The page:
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How PerfumeBooth plans to disrupt the business of smelling good

Goutam Das     August 14, 2019

Smelling good comes at a cost, often running into thousands. But even the more expensive perfumes wouldn't cost more than $4-5 to manufacture. One pays for the brand, of course. Costs add up because of distribution expenses as well as in-store marketing.

Now, there is a global rise of 'masstige' perfumes - a mash-up of mass and prestige. These are perfumes that are inspired by the best-selling branded ones but cost a fraction. Often, they sell online, which helps cut down various costs associated with brick and mortar shops.       

Just like Lenskart disrupted the eyewear market where prices in traditional stores used to be opaque and very high, a start-up now wants to disrupt the business of smelling good. PerfumeBooth is selling a curated list of 12 masstige perfumes online, priced no more than Rs 1,500, while readying its own private label foray.

Rohit Agrawal, founder of PerfumeBooth, said that his start-up currently does sales worth Rs 65-70 lakh a month, with about 200 orders every day. While 95 per cent of sales are generated from his website, the rest come from marketplaces such as Amazon and Flipkart. The company is currently profitable and the private label business would help his margins further.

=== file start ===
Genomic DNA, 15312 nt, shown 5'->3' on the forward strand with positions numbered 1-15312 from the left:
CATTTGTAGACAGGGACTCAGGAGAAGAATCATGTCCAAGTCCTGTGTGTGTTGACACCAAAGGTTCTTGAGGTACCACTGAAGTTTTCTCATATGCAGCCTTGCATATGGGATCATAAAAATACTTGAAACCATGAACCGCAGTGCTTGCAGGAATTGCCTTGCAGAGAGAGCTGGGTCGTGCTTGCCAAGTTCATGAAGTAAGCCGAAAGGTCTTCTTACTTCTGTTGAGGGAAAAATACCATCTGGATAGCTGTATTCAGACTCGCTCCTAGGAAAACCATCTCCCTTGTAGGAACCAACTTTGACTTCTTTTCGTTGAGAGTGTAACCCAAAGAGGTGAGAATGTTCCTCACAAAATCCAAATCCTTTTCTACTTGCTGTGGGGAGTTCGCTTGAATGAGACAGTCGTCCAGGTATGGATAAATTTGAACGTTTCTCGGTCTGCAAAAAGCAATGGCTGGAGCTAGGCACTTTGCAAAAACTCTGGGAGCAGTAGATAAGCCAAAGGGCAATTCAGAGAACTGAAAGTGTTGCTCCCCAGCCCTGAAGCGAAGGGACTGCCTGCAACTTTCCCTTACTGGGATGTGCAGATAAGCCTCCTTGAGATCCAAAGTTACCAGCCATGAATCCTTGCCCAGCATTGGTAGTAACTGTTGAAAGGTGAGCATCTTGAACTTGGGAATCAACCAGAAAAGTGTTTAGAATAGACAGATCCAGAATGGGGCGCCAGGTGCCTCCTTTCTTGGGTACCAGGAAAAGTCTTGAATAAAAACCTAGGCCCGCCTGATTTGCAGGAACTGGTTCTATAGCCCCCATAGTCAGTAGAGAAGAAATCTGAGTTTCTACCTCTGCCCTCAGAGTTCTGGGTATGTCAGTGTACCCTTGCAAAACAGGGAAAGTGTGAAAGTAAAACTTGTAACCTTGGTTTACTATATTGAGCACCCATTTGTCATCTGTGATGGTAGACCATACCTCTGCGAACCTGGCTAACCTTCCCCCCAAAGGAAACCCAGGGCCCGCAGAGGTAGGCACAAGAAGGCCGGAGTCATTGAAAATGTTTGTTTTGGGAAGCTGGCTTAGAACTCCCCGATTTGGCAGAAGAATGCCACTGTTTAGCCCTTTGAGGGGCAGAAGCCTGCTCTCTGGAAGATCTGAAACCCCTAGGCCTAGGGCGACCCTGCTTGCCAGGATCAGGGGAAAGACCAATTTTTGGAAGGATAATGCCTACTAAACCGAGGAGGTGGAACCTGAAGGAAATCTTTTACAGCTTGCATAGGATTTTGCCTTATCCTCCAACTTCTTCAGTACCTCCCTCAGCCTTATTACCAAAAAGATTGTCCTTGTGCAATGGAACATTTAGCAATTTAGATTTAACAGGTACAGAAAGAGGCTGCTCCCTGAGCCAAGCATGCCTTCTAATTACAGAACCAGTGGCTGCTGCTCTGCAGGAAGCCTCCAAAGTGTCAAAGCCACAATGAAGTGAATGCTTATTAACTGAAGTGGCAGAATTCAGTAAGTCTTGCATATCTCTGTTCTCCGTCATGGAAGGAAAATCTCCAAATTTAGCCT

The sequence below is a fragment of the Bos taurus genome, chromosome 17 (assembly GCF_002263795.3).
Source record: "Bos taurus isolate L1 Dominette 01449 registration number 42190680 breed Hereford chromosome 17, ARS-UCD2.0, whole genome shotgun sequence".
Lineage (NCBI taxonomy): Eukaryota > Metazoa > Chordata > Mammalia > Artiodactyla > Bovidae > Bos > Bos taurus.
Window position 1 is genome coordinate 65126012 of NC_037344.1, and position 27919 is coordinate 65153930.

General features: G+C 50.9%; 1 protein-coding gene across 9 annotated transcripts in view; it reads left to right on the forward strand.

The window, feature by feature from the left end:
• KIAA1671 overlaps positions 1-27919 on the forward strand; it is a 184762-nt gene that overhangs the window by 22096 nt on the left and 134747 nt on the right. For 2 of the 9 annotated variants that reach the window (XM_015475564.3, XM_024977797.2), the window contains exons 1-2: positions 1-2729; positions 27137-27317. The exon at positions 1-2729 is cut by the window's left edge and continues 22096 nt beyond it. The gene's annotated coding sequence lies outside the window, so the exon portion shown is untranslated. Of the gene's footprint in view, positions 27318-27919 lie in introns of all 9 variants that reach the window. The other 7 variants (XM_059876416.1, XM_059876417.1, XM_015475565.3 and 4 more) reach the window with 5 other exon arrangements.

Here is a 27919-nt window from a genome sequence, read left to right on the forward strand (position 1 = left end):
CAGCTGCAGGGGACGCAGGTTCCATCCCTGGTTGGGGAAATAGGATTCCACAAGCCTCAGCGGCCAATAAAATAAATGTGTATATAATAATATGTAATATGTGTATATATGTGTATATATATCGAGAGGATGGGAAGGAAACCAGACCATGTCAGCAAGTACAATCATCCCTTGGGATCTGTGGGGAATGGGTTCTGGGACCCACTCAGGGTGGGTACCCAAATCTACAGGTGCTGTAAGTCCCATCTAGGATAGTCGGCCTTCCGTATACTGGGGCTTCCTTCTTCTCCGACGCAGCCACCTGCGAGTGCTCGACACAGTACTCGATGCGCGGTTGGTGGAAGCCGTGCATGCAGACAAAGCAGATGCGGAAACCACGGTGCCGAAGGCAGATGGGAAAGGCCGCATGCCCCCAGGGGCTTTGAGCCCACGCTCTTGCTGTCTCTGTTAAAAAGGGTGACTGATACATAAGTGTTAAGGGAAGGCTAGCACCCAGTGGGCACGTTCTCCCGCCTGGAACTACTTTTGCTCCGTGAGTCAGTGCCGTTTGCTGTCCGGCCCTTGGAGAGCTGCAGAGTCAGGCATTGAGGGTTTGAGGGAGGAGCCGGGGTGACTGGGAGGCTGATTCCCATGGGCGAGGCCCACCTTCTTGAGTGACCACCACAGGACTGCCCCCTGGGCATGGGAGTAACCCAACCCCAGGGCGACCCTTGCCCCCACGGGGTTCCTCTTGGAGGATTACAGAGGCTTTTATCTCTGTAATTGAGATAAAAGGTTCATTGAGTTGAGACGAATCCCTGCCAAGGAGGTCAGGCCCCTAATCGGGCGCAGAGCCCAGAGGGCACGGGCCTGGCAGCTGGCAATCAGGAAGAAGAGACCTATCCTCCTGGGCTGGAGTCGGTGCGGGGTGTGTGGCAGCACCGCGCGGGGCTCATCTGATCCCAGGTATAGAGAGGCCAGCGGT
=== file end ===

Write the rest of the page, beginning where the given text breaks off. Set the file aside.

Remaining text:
"Private labels will be priced between Rs 1,200 and Rs 1,500. They will have a variation of notes from traditional best sellers," he said.

How Indians buy perfumes is a tad different from how those in more advanced markets shop. "Indians like to spray for others, not for themselves," Agrawal said. Therefore, they like stronger perfumes, technically called 'sillage' or the degree to which a perfume's fragrance lingers in the air.

Fragrances typically have three notes. The top notes are lighter (like citrus), the middle notes could be floral or spicy, while the bottom note anchors the fragrance (like musk, amber, sandalwood). The first note fades in 15 minutes but Indians prefer to shop by how the first note smells, the founder said.  

PerfumeBooth's private label, he added, would have a perfume oil per cent of upto 18 per cent. Fragrances typically have two ingredients - the perfume oil and alcohol. Colognes have 4-7 per cent perfume oil while the rest is alcohol. Eau de toilette has about 8-12 per cent of essential oils while Eau de parfum, the most expensive, carry between 12-18 per cent of the oil. The popular deodorants, hot selling in India, carry perfume oil not greater than 3 per cent - rest is a mix of alcohol and gas.

By providing a superior fragrance at a reasonable price, PerfumeBooth wishes to grow India's Rs 4,000 crore perfume market. Only about Rs 150 crore of the pie is currently online.

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